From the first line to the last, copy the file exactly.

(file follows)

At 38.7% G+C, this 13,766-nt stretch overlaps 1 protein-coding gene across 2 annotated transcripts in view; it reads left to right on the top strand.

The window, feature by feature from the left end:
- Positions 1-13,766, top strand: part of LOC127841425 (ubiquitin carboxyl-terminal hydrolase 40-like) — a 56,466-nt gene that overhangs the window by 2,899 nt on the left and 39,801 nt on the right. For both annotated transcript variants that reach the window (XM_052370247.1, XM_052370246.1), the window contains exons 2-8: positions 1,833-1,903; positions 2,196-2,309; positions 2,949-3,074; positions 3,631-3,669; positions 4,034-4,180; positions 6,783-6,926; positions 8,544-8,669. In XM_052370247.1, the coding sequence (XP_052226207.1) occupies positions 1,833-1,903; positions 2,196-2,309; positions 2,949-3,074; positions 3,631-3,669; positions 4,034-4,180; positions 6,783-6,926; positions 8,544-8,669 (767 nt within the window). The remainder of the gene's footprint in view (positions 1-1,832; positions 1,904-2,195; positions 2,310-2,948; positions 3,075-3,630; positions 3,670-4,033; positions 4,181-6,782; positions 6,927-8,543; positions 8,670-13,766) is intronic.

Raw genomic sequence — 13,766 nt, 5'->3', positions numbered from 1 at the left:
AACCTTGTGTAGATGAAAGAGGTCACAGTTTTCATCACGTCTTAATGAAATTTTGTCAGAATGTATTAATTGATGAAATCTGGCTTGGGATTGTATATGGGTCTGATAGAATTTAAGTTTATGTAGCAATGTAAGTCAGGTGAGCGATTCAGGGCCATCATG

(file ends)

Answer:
At 38.7% G+C, this 13,766-nt stretch overlaps 1 protein-coding gene across 2 annotated transcripts in view; it reads left to right on the top strand.

The window, feature by feature from the left end:
- Positions 1-13,766, top strand: part of LOC127841425 (ubiquitin carboxyl-terminal hydrolase 40-like) — a 56,466-nt gene that overhangs the window by 2,899 nt on the left and 39,801 nt on the right. For both annotated transcript variants that reach the window (XM_052370247.1, XM_052370246.1), the window contains exons 2-8: positions 1,833-1,903; positions 2,196-2,309; positions 2,949-3,074; positions 3,631-3,669; positions 4,034-4,180; positions 6,783-6,926; positions 8,544-8,669. In XM_052370247.1, the coding sequence (XP_052226207.1) occupies positions 1,833-1,903; positions 2,196-2,309; positions 2,949-3,074; positions 3,631-3,669; positions 4,034-4,180; positions 6,783-6,926; positions 8,544-8,669 (767 nt within the window). The remainder of the gene's footprint in view (positions 1-1,832; positions 1,904-2,195; positions 2,310-2,948; positions 3,075-3,630; positions 3,670-4,033; positions 4,181-6,782; positions 6,927-8,543; positions 8,670-13,766) is intronic.

Raw genomic sequence — 13,766 nt, 5'->3', positions numbered from 1 at the left:
AACCTTGTGTAGATGAAAGAGGTCACAGTTTTCATCACGTCTTAATGAAATTTTGTCAGAATGTATTAATTGATGAAATCTGGCTTGGGATTGTATATGGGTCTGATAGAATTTAAGTTTATGTAGCAATGTAAGTCAGGTGAGCGATTCAGGGCCATCATG